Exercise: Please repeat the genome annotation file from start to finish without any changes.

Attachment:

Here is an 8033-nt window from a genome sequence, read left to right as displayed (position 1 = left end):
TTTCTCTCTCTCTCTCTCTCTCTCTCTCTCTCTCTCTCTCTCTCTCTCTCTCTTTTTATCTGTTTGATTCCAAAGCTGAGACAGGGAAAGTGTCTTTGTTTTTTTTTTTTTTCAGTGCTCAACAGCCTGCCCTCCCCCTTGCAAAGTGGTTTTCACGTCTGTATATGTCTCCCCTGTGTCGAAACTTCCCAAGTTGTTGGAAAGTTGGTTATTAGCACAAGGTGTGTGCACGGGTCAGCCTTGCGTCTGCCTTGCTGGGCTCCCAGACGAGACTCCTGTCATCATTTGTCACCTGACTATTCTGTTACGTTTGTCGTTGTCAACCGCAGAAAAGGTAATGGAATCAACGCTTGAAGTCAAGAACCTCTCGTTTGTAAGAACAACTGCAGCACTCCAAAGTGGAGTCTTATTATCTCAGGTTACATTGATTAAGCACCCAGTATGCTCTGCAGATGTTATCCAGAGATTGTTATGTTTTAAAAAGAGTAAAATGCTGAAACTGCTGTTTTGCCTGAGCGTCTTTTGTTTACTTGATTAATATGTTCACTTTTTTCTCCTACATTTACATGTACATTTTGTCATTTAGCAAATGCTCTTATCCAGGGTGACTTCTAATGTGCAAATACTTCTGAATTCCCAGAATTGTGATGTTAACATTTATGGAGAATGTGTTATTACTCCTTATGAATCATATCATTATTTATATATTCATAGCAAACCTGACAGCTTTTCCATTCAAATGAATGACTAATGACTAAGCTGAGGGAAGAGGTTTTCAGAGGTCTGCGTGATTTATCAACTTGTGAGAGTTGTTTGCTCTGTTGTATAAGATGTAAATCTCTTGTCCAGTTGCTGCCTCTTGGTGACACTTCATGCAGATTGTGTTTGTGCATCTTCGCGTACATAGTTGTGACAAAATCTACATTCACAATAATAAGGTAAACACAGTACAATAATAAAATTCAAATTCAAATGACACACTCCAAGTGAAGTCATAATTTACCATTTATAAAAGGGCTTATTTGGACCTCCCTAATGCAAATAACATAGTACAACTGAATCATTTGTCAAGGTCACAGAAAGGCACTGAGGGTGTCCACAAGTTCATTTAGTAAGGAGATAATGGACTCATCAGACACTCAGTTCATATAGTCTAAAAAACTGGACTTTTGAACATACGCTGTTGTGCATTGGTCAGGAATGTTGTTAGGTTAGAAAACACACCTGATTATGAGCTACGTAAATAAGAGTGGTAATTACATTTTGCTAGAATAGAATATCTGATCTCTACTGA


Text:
Here is an 8033-nt window from a genome sequence, read left to right as displayed (position 1 = left end):
TTTCTCTCTCTCTCTCTCTCTCTCTCTCTCTCTCTCTCTCTCTCTCTCTCTCTTTTTATCTGTTTGATTCCAAAGCTGAGACAGGGAAAGTGTCTTTGTTTTTTTTTTTTTTCAGTGCTCAACAGCCTGCCCTCCCCCTTGCAAAGTGGTTTTCACGTCTGTATATGTCTCCCCTGTGTCGAAACTTCCCAAGTTGTTGGAAAGTTGGTTATTAGCACAAGGTGTGTGCACGGGTCAGCCTTGCGTCTGCCTTGCTGGGCTCCCAGACGAGACTCCTGTCATCATTTGTCACCTGACTATTCTGTTACGTTTGTCGTTGTCAACCGCAGAAAAGGTAATGGAATCAACGCTTGAAGTCAAGAACCTCTCGTTTGTAAGAACAACTGCAGCACTCCAAAGTGGAGTCTTATTATCTCAGGTTACATTGATTAAGCACCCAGTATGCTCTGCAGATGTTATCCAGAGATTGTTATGTTTTAAAAAGAGTAAAATGCTGAAACTGCTGTTTTGCCTGAGCGTCTTTTGTTTACTTGATTAATATGTTCACTTTTTTCTCCTACATTTACATGTACATTTTGTCATTTAGCAAATGCTCTTATCCAGGGTGACTTCTAATGTGCAAATACTTCTGAATTCCCAGAATTGTGATGTTAACATTTATGGAGAATGTGTTATTACTCCTTATGAATCATATCATTATTTATATATTCATAGCAAACCTGACAGCTTTTCCATTCAAATGAATGACTAATGACTAAGCTGAGGGAAGAGGTTTTCAGAGGTCTGCGTGATTTATCAACTTGTGAGAGTTGTTTGCTCTGTTGTATAAGATGTAAATCTCTTGTCCAGTTGCTGCCTCTTGGTGACACTTCATGCAGATTGTGTTTGTGCATCTTCGCGTACATAGTTGTGACAAAATCTACATTCACAATAATAAGGTAAACACAGTACAATAATAAAATTCAAATTCAAATGACACACTCCAAGTGAAGTCATAATTTACCATTTATAAAAGGGCTTATTTGGACCTCCCTAATGCAAATAACATAGTACAACTGAATCATTTGTCAAGGTCACAGAAAGGCACTGAGGGTGTCCACAAGTTCATTTAGTAAGGAGATAATGGACTCATCAGACACTCAGTTCATATAGTCTAAAAAACTGGACTTTTGAACATACGCTGTTGTGCATTGGTCAGGAATGTTGTTAGGTTAGAAAACACACCTGATTATGAGCTACGTAAATAAGAGTGGTAATTACATTTTGCTAGAATAGAATATCTGATCTCTACTGA